Harsh enforcement of existing laws

Many people argue that “Drivers, not road, are to blame for deadly crashes.” This commonly accepted point is understandable, knowing the wild and aggressive behavior of Israelis on the road, but it is fallacious. We Israelis should be asking ourselves why Israeli driving culture has deteriorated so. Like all human beings, we are broadly self-interested actors, who will modify their behaviors depending on the potential personal cost of our actions. At the moment, in Israel, there is, for whatever reason, a serious disconnect between peoples’ actions and any thought of a real, immediate consequence.

This is the reason that the behavior continues. It is not some essentialist part of the Israeli genes or Israeli culture that we "just have to live with." In the end, the police are responsible for creating a sense of responsibility and change in behavior among the drivers in Israel. And if manpower and budget are not allocated immediately to change this situation, then these deaths are the direct blame of the Government and Police. They should not get away with blaming bad drivers. It is a structural and institutional issue that facilitates their bad driving behavior and it is a structural and institutional solution that is needed.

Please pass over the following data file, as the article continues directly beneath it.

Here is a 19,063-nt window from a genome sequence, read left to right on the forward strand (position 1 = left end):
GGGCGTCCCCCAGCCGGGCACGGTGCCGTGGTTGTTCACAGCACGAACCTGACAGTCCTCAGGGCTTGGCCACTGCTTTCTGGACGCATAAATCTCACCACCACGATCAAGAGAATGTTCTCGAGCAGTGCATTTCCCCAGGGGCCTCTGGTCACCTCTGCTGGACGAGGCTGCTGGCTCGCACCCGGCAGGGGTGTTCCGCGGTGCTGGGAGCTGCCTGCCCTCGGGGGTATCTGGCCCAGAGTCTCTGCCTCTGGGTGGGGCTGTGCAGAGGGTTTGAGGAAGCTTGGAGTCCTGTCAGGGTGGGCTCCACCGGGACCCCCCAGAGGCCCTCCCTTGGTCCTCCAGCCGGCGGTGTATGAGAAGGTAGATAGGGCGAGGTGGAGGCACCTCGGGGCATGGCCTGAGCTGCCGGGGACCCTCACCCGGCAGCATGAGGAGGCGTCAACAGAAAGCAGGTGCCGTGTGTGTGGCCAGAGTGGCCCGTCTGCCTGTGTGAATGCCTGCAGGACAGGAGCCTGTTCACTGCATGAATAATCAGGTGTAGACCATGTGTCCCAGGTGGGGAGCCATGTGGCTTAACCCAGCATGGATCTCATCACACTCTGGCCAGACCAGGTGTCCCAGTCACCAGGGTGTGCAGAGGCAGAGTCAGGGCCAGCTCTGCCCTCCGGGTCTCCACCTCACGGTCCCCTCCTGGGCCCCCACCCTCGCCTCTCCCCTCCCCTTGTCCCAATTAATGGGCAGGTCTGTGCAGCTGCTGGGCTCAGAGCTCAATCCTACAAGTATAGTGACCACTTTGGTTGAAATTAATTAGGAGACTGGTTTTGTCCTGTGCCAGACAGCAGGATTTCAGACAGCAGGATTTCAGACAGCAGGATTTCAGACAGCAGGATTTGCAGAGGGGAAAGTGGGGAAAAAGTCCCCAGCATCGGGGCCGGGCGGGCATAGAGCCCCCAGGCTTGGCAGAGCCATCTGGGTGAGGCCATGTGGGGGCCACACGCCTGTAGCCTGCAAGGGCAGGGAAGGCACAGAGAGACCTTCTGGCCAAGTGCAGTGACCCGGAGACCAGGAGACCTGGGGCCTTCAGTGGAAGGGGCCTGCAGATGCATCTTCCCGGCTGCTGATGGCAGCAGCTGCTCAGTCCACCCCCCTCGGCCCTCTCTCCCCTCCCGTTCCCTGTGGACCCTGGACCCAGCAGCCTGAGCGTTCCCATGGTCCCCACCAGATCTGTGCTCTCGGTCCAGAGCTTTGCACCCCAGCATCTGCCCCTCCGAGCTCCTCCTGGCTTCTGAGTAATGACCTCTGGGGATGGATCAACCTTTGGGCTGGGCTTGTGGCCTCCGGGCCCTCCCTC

A happy family (Reproduction photo: Avi Moalem)

While educating good behavior in our schools and communities and having PR advertisements on the television and the radio, reminding people of the need for good driving behavior are a small part of the solution, they are miniscule in comparison to the need to enforce EXISTING laws on the books and to move quickly to contemplate what is the threshold needed regarding fining and incarceration of individuals that will reach the critical mass needed to significantly cause a change in the culture of driving in Israel. While educating our children in grade school about good driving ethics may sound good, we don’t have the time to wait 15 years until they are drivers to change the situation